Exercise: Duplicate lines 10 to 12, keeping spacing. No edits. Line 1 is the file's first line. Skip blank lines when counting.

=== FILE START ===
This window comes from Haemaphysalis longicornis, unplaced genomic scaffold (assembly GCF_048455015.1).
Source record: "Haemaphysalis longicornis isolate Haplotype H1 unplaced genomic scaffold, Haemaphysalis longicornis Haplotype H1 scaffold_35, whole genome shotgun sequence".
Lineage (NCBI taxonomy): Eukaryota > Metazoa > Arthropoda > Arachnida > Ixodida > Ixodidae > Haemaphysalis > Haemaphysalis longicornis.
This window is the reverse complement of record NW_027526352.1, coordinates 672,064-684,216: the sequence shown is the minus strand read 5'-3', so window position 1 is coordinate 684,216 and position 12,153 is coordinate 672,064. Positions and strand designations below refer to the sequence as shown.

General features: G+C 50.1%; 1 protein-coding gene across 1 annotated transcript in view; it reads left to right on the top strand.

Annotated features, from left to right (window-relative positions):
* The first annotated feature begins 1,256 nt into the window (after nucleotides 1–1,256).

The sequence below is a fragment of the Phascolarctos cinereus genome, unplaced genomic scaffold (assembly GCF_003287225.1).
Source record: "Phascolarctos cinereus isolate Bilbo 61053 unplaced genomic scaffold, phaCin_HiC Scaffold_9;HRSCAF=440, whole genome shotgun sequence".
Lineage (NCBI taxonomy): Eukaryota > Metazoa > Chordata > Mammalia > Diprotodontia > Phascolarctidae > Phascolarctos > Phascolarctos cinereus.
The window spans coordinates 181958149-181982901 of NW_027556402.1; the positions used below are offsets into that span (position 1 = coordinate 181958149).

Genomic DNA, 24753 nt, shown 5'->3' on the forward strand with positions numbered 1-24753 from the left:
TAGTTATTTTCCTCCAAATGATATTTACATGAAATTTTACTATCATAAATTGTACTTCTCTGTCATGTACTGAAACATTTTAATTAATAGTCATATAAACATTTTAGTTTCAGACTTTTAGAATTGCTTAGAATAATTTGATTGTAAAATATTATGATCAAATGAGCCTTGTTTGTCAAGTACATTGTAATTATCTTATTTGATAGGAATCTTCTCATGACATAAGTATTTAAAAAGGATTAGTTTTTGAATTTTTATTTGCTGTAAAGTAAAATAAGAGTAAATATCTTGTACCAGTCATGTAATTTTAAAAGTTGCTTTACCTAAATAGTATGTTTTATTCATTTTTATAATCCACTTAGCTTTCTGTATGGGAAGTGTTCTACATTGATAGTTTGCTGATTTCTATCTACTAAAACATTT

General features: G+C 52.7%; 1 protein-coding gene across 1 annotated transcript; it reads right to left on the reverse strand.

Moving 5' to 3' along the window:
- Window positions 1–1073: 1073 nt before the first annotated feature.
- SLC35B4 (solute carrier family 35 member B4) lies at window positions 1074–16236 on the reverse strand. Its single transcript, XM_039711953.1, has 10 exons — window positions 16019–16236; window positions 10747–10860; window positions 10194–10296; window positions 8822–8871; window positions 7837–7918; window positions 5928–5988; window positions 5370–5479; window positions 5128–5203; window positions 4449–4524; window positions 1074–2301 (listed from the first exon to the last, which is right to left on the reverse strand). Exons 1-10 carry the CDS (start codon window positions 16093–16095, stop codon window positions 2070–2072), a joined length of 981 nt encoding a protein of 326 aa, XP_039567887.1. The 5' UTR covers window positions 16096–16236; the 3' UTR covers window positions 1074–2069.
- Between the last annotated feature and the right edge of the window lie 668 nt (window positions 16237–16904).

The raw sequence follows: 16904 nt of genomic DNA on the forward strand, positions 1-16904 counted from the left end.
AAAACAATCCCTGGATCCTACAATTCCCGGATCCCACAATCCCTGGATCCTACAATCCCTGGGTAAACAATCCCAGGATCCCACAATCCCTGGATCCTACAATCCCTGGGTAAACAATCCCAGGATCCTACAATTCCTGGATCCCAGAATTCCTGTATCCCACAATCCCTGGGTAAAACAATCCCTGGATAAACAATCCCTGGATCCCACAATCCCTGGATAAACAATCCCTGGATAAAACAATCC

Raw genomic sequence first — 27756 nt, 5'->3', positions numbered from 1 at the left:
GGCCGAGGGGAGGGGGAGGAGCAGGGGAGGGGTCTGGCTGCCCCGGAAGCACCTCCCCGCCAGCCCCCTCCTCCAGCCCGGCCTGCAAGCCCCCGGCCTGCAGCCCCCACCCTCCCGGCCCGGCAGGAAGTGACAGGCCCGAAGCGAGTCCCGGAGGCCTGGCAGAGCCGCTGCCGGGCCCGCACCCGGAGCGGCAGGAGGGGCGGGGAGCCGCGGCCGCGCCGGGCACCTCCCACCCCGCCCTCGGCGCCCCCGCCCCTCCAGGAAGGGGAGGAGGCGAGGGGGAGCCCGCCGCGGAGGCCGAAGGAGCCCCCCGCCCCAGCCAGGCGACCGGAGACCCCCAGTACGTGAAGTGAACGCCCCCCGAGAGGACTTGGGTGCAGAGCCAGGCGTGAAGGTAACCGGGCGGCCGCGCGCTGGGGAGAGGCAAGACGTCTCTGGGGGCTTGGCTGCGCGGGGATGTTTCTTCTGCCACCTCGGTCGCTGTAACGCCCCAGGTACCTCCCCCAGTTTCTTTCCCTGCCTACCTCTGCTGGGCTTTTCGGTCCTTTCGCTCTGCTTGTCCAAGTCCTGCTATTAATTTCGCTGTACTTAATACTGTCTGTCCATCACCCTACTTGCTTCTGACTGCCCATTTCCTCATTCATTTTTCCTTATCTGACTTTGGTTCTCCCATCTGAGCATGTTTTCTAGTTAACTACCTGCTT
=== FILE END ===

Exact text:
Lineage (NCBI taxonomy): Eukaryota > Metazoa > Chordata > Mammalia > Diprotodontia > Phascolarctidae > Phascolarctos > Phascolarctos cinereus.
The window spans coordinates 181958149-181982901 of NW_027556402.1; the positions used below are offsets into that span (position 1 = coordinate 181958149).

Genomic DNA, 24753 nt, shown 5'->3' on the forward strand with positions numbered 1-24753 from the left: